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What's Next for Colombia?

Colombian President Juan Manuel Santos won the Nobel Peace Prize for his work negotiating a peace deal with the rebel group FARC to end nearly six decades of war, a deal voted down by the Colombian people. And despite Santos saying a ceasefire agreement could end Oct. 31, reports indicate both Santos and FARC leader Timochenko still want peace. So why can't there be peace?

"Powerful political sectors in the country led by former president Alvaro Uribe want veto power over the peace process and oppose several key aspects of the peace deal. They say it gives too much to FARC," said Camilo Pérez-Bustillo, executive director of the University of Dayton Human Rights Center who was among a U.S. human rights delegation observing the Oct. 2 vote. "The NO campaign was successful in manipulating these issues and creating the impression the deal favored FARC."

Pérez-Bustillo, a Colombian national with U.S. citizenship, supports the peace deal and says it's grounded in international human rights conventions and international criminal and international humanitarian law, including a United Nations peace mission authorized by the U.N. Security Council. He's further discouraged because much of the YES vote came from areas affected most by war.

"In effect, the votes of the most direct victims of the war were outweighed by those least connected and impacted by war," he said. "As the Nobel committee emphasized, the Peace Prize, in addition to recognizing President Santos' efforts to sustain the peace process, is a tribute to the Colombian people's quest for peace and reconciliation and the struggle for dignity, truth and justice for the countless victims of the country's armed conflict."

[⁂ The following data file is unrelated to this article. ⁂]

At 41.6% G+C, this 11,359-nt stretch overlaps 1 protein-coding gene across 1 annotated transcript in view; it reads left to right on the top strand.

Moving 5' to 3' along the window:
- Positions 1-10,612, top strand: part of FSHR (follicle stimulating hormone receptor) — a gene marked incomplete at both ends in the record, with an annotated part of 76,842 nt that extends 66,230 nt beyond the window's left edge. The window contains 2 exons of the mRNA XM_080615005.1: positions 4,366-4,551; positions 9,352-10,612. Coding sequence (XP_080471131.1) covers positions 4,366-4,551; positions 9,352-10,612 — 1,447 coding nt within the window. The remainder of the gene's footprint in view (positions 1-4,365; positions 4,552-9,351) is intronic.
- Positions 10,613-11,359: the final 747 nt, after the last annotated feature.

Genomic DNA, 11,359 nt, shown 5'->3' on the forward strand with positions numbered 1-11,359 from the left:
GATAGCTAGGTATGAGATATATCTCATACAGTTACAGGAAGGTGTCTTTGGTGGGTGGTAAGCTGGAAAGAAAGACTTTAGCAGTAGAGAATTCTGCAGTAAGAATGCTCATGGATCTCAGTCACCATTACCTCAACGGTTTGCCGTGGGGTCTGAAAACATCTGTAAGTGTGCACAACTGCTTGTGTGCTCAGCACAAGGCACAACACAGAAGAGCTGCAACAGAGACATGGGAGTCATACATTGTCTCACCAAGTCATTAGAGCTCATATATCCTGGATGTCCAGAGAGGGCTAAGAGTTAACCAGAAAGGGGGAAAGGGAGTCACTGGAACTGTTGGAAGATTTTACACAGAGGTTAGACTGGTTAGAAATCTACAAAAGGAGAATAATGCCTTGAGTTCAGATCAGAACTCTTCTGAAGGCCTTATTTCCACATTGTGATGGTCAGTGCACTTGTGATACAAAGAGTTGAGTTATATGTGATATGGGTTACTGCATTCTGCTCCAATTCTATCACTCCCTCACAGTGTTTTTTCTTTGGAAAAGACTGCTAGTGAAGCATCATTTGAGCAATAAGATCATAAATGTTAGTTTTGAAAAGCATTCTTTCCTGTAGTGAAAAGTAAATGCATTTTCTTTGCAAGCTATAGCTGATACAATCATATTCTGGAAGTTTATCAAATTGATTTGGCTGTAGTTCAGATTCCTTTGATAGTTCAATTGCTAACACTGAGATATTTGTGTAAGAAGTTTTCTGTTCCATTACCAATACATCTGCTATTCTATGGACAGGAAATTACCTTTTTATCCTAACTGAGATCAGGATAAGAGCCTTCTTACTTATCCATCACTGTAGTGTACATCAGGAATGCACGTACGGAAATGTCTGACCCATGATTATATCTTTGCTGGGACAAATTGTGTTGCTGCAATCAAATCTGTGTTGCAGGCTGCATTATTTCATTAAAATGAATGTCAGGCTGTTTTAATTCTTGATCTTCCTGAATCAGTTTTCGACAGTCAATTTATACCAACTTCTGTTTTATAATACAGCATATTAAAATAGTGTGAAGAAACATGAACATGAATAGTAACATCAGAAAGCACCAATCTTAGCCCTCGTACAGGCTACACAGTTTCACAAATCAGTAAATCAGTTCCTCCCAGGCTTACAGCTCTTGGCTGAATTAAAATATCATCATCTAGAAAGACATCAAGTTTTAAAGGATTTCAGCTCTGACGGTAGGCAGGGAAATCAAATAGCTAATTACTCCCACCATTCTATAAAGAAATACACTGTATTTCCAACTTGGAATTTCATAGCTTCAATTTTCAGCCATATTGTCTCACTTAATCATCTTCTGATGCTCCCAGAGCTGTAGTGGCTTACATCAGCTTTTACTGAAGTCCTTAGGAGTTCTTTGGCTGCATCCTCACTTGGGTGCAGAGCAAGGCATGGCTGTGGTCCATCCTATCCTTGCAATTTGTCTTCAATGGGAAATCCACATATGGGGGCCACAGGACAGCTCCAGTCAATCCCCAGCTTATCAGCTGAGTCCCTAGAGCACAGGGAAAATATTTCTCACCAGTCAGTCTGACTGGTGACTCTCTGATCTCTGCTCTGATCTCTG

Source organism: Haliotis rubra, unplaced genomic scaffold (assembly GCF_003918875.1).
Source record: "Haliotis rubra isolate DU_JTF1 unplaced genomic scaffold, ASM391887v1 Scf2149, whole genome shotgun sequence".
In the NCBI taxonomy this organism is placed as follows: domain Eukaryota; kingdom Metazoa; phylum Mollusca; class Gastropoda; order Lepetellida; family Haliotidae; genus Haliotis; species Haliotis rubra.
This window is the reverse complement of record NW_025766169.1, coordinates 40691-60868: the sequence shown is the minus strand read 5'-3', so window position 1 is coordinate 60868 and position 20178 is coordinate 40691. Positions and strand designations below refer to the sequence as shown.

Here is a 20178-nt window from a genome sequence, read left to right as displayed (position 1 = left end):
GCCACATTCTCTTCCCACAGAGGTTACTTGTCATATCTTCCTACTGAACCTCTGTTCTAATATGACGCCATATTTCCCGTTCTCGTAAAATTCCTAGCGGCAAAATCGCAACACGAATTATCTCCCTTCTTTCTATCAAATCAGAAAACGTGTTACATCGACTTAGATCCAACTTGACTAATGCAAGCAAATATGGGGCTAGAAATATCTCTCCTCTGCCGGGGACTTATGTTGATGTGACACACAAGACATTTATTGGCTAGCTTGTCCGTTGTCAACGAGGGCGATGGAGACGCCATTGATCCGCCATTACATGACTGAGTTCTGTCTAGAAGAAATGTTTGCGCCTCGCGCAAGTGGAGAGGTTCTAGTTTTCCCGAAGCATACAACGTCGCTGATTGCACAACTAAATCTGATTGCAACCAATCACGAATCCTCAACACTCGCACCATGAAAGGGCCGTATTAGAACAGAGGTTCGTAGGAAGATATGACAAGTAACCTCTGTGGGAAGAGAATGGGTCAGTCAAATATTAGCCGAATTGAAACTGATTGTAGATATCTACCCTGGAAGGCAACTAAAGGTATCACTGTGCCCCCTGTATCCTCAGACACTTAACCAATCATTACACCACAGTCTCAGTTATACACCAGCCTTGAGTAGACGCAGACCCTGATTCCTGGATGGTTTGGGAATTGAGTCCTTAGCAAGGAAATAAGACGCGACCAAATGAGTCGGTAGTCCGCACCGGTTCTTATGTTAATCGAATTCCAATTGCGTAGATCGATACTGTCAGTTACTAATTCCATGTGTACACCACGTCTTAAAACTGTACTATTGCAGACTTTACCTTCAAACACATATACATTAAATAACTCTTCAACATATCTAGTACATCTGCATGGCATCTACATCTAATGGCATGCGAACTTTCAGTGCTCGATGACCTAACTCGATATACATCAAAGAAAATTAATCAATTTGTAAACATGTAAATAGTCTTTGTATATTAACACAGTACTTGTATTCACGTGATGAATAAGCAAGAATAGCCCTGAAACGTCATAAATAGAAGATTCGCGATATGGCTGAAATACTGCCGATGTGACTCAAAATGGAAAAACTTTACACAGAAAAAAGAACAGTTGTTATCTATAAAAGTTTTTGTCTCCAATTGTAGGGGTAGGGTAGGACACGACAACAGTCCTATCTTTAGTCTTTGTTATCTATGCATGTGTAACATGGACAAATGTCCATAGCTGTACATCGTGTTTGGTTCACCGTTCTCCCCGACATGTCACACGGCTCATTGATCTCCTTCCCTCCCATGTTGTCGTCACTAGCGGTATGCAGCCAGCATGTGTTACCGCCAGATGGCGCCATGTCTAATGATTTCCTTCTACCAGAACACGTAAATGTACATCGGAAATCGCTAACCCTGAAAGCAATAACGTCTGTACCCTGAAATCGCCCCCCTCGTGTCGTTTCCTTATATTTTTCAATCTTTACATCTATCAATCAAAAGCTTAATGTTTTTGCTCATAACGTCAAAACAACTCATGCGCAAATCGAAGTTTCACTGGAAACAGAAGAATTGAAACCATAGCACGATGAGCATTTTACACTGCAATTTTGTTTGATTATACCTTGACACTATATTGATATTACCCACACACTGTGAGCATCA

The NO vote success may further embolden Uribe and strike a blow against human rights, according to Pérez-Bustillo.

"The results propel Uribe into the front ranks of Santos' likely successors. This is especially disturbing from the perspective of human rights issues since Uribe has been closely associated with the paramilitary sectors most responsible for the largest number of serious human rights violations since the 1980s," he said.

Pérez-Bustillo, a former adviser to the United Nations and coordinator of a project on human rights along the U.S.-Mexico border, became the first executive director of the University of Dayton Human Rights Center this summer.

He came to the University of Dayton from New Mexico State University where he was a visiting professor in the departments of government and criminal justice and coordinator of the Border Human Rights Documentation Project.

Pérez-Bustillo, who served as an adviser on poverty and human rights to the United Nations Human Rights Council, is the author of several books, chapters and articles regarding human rights issues. His book, Human Rights, Hegemony and Utopia in Latin America: Poverty, Forced Migration and Resistance in Mexico and Colombia, written with human rights advocate and documentary photographer Karla Hernández Mares, came out June 16.

He also is a fellow of the Comparative Research Programme on Poverty, a project of the International Social Sciences Council based at the University of Bergen in Norway.

Pérez-Bustillo's experience also includes 20 years in Mexico as a human rights scholar and advocate, plus another decade as a civil rights lawyer specializing in the educational rights of immigrant children and youth.

The University of Dayton is a pioneer in human rights education. It started the country's first undergraduate human rights program in 1998 and offered one of the nation's first bachelor's degrees in human rights studies in 2008. 


News and Communications Staff